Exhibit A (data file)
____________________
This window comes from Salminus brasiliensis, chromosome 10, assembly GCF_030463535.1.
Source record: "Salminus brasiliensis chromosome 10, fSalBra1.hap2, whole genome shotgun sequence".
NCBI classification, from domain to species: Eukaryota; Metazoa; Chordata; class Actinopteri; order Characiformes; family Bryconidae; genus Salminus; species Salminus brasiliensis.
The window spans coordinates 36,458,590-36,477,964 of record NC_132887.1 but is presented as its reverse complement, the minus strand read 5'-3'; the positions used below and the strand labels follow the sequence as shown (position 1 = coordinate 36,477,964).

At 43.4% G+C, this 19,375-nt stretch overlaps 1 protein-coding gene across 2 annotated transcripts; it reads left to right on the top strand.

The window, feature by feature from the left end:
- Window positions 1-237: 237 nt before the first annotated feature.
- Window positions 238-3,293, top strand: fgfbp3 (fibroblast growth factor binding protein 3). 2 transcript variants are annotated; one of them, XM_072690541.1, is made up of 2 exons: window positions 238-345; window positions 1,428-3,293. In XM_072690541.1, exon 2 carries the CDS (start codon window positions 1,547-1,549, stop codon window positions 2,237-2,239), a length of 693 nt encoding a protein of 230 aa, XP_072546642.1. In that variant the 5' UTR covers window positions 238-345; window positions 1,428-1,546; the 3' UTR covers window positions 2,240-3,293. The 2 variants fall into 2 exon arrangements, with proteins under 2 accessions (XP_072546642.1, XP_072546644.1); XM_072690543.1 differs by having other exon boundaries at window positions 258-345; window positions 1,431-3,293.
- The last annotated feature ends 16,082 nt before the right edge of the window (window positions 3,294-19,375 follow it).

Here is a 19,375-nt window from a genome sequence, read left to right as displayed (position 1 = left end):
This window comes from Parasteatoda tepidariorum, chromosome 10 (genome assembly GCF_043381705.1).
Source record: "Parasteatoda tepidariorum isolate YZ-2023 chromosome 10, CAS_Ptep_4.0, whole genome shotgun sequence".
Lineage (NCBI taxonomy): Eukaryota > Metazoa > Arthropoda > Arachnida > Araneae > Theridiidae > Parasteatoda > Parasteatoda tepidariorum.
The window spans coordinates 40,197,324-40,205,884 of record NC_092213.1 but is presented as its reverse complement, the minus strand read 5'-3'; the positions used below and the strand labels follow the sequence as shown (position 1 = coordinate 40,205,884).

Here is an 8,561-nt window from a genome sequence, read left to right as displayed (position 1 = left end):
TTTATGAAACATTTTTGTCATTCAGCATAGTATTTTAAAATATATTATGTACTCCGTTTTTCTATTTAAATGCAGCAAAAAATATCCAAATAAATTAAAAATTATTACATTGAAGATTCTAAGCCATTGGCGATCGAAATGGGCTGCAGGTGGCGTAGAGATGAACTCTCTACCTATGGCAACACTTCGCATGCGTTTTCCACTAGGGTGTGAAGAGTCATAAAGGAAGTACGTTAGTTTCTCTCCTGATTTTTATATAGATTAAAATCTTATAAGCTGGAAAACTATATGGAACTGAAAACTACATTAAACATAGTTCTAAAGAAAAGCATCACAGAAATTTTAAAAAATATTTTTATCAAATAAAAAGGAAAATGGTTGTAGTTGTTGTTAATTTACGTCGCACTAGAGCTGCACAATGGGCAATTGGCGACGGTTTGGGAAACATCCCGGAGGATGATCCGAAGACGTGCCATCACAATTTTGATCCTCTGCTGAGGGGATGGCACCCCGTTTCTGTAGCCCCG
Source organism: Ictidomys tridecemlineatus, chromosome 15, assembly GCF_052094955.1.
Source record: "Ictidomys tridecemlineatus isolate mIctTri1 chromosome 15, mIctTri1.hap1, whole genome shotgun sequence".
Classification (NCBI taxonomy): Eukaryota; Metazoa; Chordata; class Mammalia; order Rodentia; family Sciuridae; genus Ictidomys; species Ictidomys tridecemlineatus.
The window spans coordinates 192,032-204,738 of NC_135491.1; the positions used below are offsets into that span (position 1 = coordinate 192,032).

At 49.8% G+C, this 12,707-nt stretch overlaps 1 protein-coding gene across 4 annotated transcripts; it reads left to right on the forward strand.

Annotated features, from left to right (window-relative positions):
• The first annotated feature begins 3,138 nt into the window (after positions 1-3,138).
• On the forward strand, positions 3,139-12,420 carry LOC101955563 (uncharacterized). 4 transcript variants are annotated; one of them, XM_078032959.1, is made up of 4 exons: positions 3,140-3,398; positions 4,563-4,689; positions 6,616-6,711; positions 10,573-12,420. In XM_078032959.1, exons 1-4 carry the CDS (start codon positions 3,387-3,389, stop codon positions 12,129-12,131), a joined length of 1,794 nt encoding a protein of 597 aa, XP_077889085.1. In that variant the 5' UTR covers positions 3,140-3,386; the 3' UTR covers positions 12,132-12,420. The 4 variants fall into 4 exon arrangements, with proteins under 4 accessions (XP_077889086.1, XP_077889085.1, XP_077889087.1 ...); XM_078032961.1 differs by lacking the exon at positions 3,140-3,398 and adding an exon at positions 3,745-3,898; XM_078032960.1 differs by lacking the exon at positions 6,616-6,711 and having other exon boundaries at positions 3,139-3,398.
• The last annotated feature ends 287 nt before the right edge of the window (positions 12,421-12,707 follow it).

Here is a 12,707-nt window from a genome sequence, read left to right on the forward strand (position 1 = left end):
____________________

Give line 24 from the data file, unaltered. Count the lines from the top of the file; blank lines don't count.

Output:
• On the forward strand, positions 3,139-12,420 carry LOC101955563 (uncharacterized). 4 transcript variants are annotated; one of them, XM_078032959.1, is made up of 4 exons: positions 3,140-3,398; positions 4,563-4,689; positions 6,616-6,711; positions 10,573-12,420. In XM_078032959.1, exons 1-4 carry the CDS (start codon positions 3,387-3,389, stop codon positions 12,129-12,131), a joined length of 1,794 nt encoding a protein of 597 aa, XP_077889085.1. In that variant the 5' UTR covers positions 3,140-3,386; the 3' UTR covers positions 12,132-12,420. The 4 variants fall into 4 exon arrangements, with proteins under 4 accessions (XP_077889086.1, XP_077889085.1, XP_077889087.1 ...); XM_078032961.1 differs by lacking the exon at positions 3,140-3,398 and adding an exon at positions 3,745-3,898; XM_078032960.1 differs by lacking the exon at positions 6,616-6,711 and having other exon boundaries at positions 3,139-3,398.